This cost depends on whether a public sewer is adjacent to your property and suitable for your use. A public sewer is usually eight inches or more in diameter and may be located in a street or a sewer easement through private property. If public sewer is available, you may owe a reimbursement (called a latecomer’s charge) to the installer of public sewer facilities such as pump stations and pipes serving your property. You also might be required to extend the public sewer pipe, at your expense, across all frontages of your property if it is not installed there already.
If no public sewer is available, you would be responsible for extending the public sewer from the end of the City’s existing system to and along the frontage of your property prior to making a connection. The cost to extend a sewer pipe varies, depending on the length of the project, difficulty of the terrain, soil type, need to acquire easements, the amount of engineering work required, pipe and backfill materials specified, methods of construction employed, and surface restoration requirements. In rare cases, you may also owe a latecomer’s charge as described above. Construction of a public sewer requires permitting and inspection by the City’s Community Planning and Development Department at 360.753.8314. To receive a permit, you would be required to submit design plans, conforming with the City’s Engineering Design and Development Standards, for review and approval.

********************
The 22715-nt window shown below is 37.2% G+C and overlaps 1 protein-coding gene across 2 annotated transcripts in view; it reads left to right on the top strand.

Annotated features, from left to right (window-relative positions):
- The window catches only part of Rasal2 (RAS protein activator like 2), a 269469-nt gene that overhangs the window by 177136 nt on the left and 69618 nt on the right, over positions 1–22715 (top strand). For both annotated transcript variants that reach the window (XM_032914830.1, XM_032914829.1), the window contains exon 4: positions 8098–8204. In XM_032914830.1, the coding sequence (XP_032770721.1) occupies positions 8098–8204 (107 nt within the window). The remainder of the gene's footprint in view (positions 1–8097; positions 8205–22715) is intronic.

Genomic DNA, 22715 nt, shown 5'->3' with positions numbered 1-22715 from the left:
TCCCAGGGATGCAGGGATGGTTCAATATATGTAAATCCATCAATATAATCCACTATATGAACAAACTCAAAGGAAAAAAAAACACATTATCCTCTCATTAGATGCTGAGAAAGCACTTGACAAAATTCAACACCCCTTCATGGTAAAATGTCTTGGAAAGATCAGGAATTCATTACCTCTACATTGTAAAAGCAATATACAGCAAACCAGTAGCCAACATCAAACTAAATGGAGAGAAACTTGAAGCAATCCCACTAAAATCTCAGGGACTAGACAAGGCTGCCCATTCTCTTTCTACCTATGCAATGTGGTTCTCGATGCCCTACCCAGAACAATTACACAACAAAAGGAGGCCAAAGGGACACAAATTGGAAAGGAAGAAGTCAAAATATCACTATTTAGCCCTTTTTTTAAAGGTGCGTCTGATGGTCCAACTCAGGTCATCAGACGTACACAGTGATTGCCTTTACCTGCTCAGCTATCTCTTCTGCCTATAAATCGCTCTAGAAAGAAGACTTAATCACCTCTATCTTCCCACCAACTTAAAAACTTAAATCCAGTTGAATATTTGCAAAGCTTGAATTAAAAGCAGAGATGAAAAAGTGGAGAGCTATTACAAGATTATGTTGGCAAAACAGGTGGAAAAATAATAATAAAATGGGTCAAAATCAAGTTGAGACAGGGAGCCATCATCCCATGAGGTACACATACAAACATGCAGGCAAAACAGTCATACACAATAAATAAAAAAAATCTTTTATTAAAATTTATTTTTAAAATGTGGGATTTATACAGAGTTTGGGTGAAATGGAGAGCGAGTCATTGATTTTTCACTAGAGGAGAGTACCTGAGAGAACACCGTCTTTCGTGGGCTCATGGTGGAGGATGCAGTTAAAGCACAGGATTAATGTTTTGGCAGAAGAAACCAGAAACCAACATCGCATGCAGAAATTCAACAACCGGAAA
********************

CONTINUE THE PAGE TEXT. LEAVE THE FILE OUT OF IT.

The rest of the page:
The cost of a sewer extension project can sometimes be shared with your neighbors who also would benefit from the availability of a sewer adjacent to their properties. Longer, shared sewer projects allow for an economy of scale in design and construction that reduces the cost per property, as compared to each property owner sequentially installing a separate, smaller sewer extension project. The City will be constructing a limited number of neighborhood sewers in priority areas. See the Neighborhood Sewer Extension flyer for more information.